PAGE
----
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Beginner Do I have to play that?

What

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314
Okay so my book teaches you notes, and then a short melody. Mentions nothing about scales, or breathing, not even a mention of how to articulate notes. I worked out scales thank to sources you all gave me and work on them and exercises everyday, and then work a bit of what I learned the day before to make sure I still have it, and the move on to something new. I feel I am progressing pretty well, but now I have hit a slight snag.

I don't mind playing "Au Claire de la Lune" or "My Dreydle" or even "Hot Cross Buns." I was expecting songs like this. However, now my book is getting into a string of extremely hokey folk songs like "Skip to my Lou" and "Oh Susana" to teach eighth notes. Now I need to learn this, but I would rather avoid these songs. Do you all know of any other simple melodies that might work in their place.
 

muzza

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109
I started on the Essential Element series and the tunes were not what I wanted to play. I was directed to John O'Neills, "The Jazz Method for Saxophone" and found it much better. It starts off with simply tunes but moves on quickly, so expect to take a little longer to be able to a. play the tunes, then b. play the tune with play along.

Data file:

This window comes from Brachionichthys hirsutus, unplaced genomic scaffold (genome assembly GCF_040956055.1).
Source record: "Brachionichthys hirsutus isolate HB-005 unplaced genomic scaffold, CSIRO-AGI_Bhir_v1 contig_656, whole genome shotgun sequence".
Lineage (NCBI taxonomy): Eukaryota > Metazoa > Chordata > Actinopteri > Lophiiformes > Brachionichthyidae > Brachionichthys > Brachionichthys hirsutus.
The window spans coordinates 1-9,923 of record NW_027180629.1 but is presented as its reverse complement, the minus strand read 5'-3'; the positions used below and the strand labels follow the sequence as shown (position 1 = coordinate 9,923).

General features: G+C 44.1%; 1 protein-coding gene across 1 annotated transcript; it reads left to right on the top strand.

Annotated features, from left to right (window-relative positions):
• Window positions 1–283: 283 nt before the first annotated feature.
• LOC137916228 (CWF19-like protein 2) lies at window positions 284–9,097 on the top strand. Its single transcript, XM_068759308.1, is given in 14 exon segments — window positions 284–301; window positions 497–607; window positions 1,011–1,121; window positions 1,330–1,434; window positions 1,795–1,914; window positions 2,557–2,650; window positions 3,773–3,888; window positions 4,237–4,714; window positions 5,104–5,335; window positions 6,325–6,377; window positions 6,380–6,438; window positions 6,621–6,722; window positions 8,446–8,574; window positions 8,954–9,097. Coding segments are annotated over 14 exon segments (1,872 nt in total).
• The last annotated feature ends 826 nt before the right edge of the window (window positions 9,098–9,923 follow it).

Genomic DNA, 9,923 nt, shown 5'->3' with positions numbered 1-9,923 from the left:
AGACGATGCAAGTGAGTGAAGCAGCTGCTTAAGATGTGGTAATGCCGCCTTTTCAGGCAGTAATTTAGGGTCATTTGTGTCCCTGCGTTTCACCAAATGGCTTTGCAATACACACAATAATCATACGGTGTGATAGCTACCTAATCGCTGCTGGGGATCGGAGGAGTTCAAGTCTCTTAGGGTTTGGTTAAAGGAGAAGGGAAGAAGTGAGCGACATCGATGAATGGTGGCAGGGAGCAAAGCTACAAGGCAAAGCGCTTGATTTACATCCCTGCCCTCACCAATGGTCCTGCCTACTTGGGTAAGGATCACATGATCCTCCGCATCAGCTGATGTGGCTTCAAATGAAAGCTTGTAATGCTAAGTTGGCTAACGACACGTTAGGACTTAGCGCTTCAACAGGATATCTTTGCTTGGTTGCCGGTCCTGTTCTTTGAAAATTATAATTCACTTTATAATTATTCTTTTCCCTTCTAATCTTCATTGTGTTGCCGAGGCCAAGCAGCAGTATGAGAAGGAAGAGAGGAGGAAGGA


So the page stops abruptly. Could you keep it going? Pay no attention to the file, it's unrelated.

What

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Messages
314
I started on the Essential Element series and the tunes were not what I wanted to play. I was directed to John O'Neills, "The Jazz Method for Saxophone" and found it much better. It starts off with simply tunes but moves on quickly, so expect to take a little longer to be able to a. play the tunes, then b. play the tune with play along.
Thanks. I will have to hunt that one down. I am happy to taking a bit longer to do something I enjoy so much.
 

muzza

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109
I am mainly self taught and this book is structured so each chapter introduces a new note, concept, scales etc and the chapter tunes are bases on concept.